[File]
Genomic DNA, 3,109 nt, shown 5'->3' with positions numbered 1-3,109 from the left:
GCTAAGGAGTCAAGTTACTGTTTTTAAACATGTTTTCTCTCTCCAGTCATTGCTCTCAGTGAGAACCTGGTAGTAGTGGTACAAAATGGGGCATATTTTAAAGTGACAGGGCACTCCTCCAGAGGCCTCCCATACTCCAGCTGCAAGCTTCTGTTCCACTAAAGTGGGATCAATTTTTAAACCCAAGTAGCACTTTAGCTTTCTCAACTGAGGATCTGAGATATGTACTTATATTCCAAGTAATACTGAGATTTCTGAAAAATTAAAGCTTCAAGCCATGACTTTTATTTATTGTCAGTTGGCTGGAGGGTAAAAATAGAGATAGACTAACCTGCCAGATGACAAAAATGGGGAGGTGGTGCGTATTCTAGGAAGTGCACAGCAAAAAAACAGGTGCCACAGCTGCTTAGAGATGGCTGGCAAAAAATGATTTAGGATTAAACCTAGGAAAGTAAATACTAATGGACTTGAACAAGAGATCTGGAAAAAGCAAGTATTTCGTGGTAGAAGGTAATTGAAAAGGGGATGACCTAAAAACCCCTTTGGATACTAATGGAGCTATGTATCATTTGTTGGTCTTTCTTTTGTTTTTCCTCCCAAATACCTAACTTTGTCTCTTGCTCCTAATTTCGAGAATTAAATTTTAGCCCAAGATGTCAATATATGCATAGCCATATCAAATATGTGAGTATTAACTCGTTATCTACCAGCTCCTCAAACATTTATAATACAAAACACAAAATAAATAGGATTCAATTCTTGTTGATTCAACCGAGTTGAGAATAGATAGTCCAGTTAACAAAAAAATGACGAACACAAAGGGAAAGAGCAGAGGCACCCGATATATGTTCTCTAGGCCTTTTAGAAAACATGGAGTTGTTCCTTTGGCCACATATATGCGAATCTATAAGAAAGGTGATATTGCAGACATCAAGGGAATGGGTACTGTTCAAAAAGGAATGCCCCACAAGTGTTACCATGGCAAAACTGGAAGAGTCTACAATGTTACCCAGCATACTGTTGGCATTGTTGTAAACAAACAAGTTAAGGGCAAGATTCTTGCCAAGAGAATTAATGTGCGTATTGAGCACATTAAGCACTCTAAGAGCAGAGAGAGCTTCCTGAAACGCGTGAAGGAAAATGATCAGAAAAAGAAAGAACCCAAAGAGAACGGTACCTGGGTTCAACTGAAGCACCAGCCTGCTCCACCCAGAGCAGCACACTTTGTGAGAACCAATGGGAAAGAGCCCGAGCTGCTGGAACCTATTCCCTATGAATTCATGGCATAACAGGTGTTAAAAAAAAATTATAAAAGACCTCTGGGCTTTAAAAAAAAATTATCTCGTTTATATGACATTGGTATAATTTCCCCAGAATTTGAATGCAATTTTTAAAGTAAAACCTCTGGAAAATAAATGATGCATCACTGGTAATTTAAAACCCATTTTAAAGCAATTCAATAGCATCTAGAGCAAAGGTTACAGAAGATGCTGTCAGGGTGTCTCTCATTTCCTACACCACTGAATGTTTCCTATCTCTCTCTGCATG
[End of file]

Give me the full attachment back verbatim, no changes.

Genomic DNA, 3,109 nt, shown 5'->3' with positions numbered 1-3,109 from the left:
GCTAAGGAGTCAAGTTACTGTTTTTAAACATGTTTTCTCTCTCCAGTCATTGCTCTCAGTGAGAACCTGGTAGTAGTGGTACAAAATGGGGCATATTTTAAAGTGACAGGGCACTCCTCCAGAGGCCTCCCATACTCCAGCTGCAAGCTTCTGTTCCACTAAAGTGGGATCAATTTTTAAACCCAAGTAGCACTTTAGCTTTCTCAACTGAGGATCTGAGATATGTACTTATATTCCAAGTAATACTGAGATTTCTGAAAAATTAAAGCTTCAAGCCATGACTTTTATTTATTGTCAGTTGGCTGGAGGGTAAAAATAGAGATAGACTAACCTGCCAGATGACAAAAATGGGGAGGTGGTGCGTATTCTAGGAAGTGCACAGCAAAAAAACAGGTGCCACAGCTGCTTAGAGATGGCTGGCAAAAAATGATTTAGGATTAAACCTAGGAAAGTAAATACTAATGGACTTGAACAAGAGATCTGGAAAAAGCAAGTATTTCGTGGTAGAAGGTAATTGAAAAGGGGATGACCTAAAAACCCCTTTGGATACTAATGGAGCTATGTATCATTTGTTGGTCTTTCTTTTGTTTTTCCTCCCAAATACCTAACTTTGTCTCTTGCTCCTAATTTCGAGAATTAAATTTTAGCCCAAGATGTCAATATATGCATAGCCATATCAAATATGTGAGTATTAACTCGTTATCTACCAGCTCCTCAAACATTTATAATACAAAACACAAAATAAATAGGATTCAATTCTTGTTGATTCAACCGAGTTGAGAATAGATAGTCCAGTTAACAAAAAAATGACGAACACAAAGGGAAAGAGCAGAGGCACCCGATATATGTTCTCTAGGCCTTTTAGAAAACATGGAGTTGTTCCTTTGGCCACATATATGCGAATCTATAAGAAAGGTGATATTGCAGACATCAAGGGAATGGGTACTGTTCAAAAAGGAATGCCCCACAAGTGTTACCATGGCAAAACTGGAAGAGTCTACAATGTTACCCAGCATACTGTTGGCATTGTTGTAAACAAACAAGTTAAGGGCAAGATTCTTGCCAAGAGAATTAATGTGCGTATTGAGCACATTAAGCACTCTAAGAGCAGAGAGAGCTTCCTGAAACGCGTGAAGGAAAATGATCAGAAAAAGAAAGAACCCAAAGAGAACGGTACCTGGGTTCAACTGAAGCACCAGCCTGCTCCACCCAGAGCAGCACACTTTGTGAGAACCAATGGGAAAGAGCCCGAGCTGCTGGAACCTATTCCCTATGAATTCATGGCATAACAGGTGTTAAAAAAAAATTATAAAAGACCTCTGGGCTTTAAAAAAAAATTATCTCGTTTATATGACATTGGTATAATTTCCCCAGAATTTGAATGCAATTTTTAAAGTAAAACCTCTGGAAAATAAATGATGCATCACTGGTAATTTAAAACCCATTTTAAAGCAATTCAATAGCATCTAGAGCAAAGGTTACAGAAGATGCTGTCAGGGTGTCTCTCATTTCCTACACCACTGAATGTTTCCTATCTCTCTCTGCATG